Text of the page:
post #5 of 47
Two years ago, there was a very similar negative reaction to the purchase of Killington by Powdr. I've minimal first hand experience about Killington, and, I hope other Bears who ski there more often weigh-in with their experiences.

My limited observations are that Powdr has done a better job at managing K'ton than was predicted by many. For sure there has not been much K'ton bashing, and, the recent thread about this year's opening day sounded pretty positive. My group of friends who do a week at K'ton each spring remains committed to returning this March.

Copper may be very different, but, it is a jewel and needs to be treated as such.
post #6 of 47
With no competition, Vail is free to get rid of its current bargain basement pass prices.   Actually, all the resorts can now raise their pass prices next season.
post #7 of 47
As a Copper pass holder, I am not very excited about this news especially considering what Powdr charges for a season pass at Killington $1,250 and Park City $1,450.  I suspect that they will attempt to raise prices and the other areas will follow suit.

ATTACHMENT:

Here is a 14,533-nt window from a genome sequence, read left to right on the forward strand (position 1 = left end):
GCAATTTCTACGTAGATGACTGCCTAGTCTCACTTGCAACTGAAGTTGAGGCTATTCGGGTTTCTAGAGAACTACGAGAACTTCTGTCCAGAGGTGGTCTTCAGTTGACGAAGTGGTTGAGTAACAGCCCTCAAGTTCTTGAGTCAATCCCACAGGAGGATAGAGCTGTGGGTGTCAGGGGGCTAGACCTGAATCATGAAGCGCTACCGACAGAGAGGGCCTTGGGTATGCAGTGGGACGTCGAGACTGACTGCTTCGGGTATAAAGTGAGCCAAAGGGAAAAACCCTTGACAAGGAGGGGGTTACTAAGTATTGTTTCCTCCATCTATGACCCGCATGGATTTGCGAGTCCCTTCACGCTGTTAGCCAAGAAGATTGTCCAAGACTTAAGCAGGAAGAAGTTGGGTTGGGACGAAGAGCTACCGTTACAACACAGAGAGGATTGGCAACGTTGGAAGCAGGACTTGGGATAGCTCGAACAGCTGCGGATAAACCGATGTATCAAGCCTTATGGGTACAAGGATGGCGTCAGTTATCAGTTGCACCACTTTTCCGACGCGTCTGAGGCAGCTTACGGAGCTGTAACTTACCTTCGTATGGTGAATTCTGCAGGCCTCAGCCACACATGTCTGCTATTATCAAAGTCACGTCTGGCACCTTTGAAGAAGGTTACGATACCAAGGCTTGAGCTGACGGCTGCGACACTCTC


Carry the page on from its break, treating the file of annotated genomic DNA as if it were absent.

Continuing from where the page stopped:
post #8 of 47
I wonder what this means for programs like the Copper/WP Fourpass. I've been able to ski the past few years pretty much entirely because of the Fourpass program. If pass prices go up as everyone seems to be suggesting, the Fourpass might go up significantly or even disappear. Luckily, I'll qualify for senior discounts at many places in a couple of years.

I have a WP Fourpass for this year, but will Intrawest continue the program without Copper in the mix?
post #9 of 47

Copper is in a tough spot because they have to compete with Vail's five mountain pass.  I think they would be foolish to try to raise pass prices in the environment they are in.  Vail has got the sweet spot on pass prices with the Epic pass.  I suspect that Vail would actually lose revenue if they had to increase prices.  So my guess is that Vail would stay put on pass prices and happily convert Copper customers to an Epic pass.  Copper has to know this.  For Coppper to increase pass prices--especially when they would be offering less value--would be suicide.